13 Some brothers have kindly told complainers the exact date of the previous call and have offered the latest magazines, making it clear that the articles differ from those in the journals we had the last time we called. Reasoning with such householders, we might say that perhaps they have received many newspapers and magazines since our last visit, but these have not always contained good news. We could explain that we are bringing good news and that our visits are not lengthy. But if a householder is too busy, we could say: “If this is not the best time to speak with you, I can see you on our next call in a week or so.”
14 What else might be said? This depends on the householder’s attitude and the usual courtesy expected where we live. One sister in Japan explains our frequent calls this way: ‘Television news will report on the course of a typhoon again and again, repeating the information frequently for the benefit of those who might have missed previous broadcasts. This is done because lives are involved. The frequency of the reports increases as the storm draws closer. So, as the storm of Armageddon draws near, the warning message must be declared as often as possible to save lives.’ Of course, we would make such a statement kindly and with sincerity, hoping to reach the heart of the listener.
Meeting the Challenge of Apathy
15. (a) What can be a growing challenge when we work our territory often? (b) Why are some people apathetic?
15 As the frequency of our visits increases, a growing challenge is the apathy we often encounter. But an examination of some of the causes of apathy can encourage us to note that it may yet be possible to reach the hearts of some of these people. Their apathy may mirror their frustration and hopelessness. They may feel that there is no way out of the present world situation, reasoning that they will just live out their lives in the best way they can. Others are disgusted because some religious leaders get involved in politics, are guilty of immoral behavior, or fail to take a firm stand against sexual immorality. So these householders are disillusioned and just live for today.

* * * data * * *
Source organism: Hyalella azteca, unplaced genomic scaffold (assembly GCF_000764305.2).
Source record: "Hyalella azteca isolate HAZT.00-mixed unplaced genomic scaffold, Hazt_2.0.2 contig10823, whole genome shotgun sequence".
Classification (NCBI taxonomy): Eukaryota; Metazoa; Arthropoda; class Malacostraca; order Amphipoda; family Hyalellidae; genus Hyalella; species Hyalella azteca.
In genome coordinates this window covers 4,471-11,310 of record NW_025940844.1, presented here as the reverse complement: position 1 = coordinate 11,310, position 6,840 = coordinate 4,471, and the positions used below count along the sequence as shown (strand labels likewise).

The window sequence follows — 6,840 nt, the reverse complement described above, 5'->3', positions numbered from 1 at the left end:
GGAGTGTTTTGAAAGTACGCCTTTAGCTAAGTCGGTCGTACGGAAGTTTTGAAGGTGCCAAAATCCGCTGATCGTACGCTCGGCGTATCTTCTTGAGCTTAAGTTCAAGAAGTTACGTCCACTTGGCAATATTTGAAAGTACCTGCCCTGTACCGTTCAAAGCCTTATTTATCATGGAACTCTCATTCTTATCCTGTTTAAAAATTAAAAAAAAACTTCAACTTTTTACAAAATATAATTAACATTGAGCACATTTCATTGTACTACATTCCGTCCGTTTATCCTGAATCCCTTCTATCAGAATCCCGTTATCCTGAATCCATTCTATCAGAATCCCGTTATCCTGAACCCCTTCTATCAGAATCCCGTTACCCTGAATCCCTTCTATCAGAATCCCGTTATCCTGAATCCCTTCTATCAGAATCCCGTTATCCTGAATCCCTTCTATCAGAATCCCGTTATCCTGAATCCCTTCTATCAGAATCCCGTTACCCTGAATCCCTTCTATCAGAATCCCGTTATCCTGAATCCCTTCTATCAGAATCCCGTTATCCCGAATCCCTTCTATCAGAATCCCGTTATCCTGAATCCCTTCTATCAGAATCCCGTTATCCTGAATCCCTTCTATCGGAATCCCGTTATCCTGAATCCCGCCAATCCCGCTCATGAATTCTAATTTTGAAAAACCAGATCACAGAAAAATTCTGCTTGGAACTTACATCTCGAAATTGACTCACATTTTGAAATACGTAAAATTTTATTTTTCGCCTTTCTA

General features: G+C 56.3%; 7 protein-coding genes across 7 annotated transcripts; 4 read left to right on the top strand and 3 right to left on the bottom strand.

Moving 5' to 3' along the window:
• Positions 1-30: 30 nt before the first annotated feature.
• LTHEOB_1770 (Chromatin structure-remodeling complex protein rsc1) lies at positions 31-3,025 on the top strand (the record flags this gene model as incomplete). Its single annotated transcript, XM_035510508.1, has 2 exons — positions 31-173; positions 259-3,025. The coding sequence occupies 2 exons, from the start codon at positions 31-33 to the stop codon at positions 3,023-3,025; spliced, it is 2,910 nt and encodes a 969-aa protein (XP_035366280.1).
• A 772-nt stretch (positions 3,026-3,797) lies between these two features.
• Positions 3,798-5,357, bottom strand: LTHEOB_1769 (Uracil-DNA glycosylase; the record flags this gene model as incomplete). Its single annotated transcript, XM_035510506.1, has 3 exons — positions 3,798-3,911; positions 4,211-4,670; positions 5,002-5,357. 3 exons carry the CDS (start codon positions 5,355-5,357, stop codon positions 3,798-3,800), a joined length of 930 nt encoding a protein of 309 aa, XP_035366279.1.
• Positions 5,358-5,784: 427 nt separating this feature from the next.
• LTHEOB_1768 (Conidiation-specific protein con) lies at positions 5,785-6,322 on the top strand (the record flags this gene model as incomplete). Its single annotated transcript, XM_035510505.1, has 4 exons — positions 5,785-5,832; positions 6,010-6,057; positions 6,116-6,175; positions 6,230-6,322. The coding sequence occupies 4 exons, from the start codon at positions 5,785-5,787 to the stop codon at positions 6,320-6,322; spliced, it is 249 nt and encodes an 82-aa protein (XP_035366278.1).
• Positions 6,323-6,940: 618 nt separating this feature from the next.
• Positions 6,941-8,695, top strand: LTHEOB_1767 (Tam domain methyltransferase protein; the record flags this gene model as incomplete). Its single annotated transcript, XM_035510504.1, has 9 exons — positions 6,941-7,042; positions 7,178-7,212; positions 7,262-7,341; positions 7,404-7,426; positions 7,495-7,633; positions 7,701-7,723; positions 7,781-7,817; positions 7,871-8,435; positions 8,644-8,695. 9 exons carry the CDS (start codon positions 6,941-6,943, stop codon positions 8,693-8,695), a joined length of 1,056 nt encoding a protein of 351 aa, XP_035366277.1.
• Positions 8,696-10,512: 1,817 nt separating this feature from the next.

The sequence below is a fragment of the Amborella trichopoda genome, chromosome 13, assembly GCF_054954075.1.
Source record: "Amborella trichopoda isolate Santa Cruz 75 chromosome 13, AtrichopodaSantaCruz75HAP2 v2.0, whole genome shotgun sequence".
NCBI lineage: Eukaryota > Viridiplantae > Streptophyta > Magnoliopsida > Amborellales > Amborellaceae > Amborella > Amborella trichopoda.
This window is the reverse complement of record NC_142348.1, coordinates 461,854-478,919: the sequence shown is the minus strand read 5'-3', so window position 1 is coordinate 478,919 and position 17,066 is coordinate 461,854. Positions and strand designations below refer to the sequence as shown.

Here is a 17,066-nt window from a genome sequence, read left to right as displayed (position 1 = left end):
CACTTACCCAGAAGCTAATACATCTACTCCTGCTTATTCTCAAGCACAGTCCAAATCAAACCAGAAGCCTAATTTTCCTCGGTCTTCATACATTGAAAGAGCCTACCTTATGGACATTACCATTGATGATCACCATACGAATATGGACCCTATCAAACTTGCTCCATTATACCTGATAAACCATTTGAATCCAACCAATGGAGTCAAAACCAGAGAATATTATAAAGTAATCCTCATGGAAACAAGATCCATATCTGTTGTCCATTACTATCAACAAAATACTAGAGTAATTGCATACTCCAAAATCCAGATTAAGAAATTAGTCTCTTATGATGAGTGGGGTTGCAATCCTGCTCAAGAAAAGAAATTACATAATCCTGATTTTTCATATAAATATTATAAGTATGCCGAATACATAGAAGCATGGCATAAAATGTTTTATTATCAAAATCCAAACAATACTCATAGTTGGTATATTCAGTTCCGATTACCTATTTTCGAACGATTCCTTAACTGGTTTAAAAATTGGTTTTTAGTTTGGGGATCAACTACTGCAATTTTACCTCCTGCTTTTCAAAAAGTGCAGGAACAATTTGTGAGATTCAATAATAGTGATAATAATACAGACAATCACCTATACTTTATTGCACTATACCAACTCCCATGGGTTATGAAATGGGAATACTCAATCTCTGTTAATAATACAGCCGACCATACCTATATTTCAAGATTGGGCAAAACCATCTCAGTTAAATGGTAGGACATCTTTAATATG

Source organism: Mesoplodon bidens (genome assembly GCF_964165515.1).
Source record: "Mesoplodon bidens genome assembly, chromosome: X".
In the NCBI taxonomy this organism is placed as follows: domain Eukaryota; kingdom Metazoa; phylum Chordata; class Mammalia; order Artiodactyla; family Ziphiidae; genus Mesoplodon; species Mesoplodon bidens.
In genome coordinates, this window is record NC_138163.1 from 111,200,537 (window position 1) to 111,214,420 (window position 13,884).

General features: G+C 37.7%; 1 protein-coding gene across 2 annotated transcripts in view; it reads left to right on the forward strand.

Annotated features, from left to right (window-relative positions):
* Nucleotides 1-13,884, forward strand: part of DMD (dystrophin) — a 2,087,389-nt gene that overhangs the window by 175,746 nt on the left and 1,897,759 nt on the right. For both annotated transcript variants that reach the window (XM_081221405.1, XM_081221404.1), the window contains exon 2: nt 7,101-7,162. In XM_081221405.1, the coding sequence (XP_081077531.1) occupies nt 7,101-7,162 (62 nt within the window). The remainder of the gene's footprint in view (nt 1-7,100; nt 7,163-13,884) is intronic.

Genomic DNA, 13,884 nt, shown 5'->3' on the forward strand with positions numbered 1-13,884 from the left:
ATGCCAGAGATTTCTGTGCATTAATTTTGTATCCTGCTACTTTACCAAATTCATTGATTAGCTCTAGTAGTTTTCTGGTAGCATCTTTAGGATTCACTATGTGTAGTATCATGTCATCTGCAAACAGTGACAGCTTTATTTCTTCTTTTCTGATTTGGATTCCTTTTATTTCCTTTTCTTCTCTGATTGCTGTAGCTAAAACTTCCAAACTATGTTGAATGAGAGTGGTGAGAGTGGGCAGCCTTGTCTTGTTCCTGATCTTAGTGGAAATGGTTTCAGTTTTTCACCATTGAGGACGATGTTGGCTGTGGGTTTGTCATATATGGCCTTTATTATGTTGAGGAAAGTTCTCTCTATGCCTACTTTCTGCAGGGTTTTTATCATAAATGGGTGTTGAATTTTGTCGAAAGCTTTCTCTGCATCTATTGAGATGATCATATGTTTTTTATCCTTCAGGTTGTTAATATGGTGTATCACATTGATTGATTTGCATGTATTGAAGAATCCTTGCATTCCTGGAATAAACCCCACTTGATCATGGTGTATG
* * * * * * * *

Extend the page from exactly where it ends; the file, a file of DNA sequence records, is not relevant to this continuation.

16. How might the heart of an apathetic person be reached?
16 We know that early Christian ministers successfully coped with the same attitude, for some people then said: “Let us eat and drink, for tomorrow we are to die.” (1 Corinthians 15:32) Hence, we know that we have just what such persons need to hear. Still, how can we reach their heart? One way is to put away our Bible literature for the moment, letting them see us do so. Then we might ask them such well-thought-out questions as these: “Do you think there is some solution to present-day problems? Is it that most people simply have not yet found solutions? Do you think we should be positive and keep searching?” To others, we could say: “Surely you agree that it is better to live with hope than without any prospect of better things. What do you hope to see?” We might ask: “What do you yourself feel is the biggest obstacle to world unity and peace?” Still others could be asked: “Do you think all religions are like what you have described?” Many times such questions will cause householders to express their views. Then, when they respond, be sure to listen. Yes, let them pour their heart out to you. Many of them are ‘sighing and groaning over all the detestable things now being done.’—Ezekiel 9:4.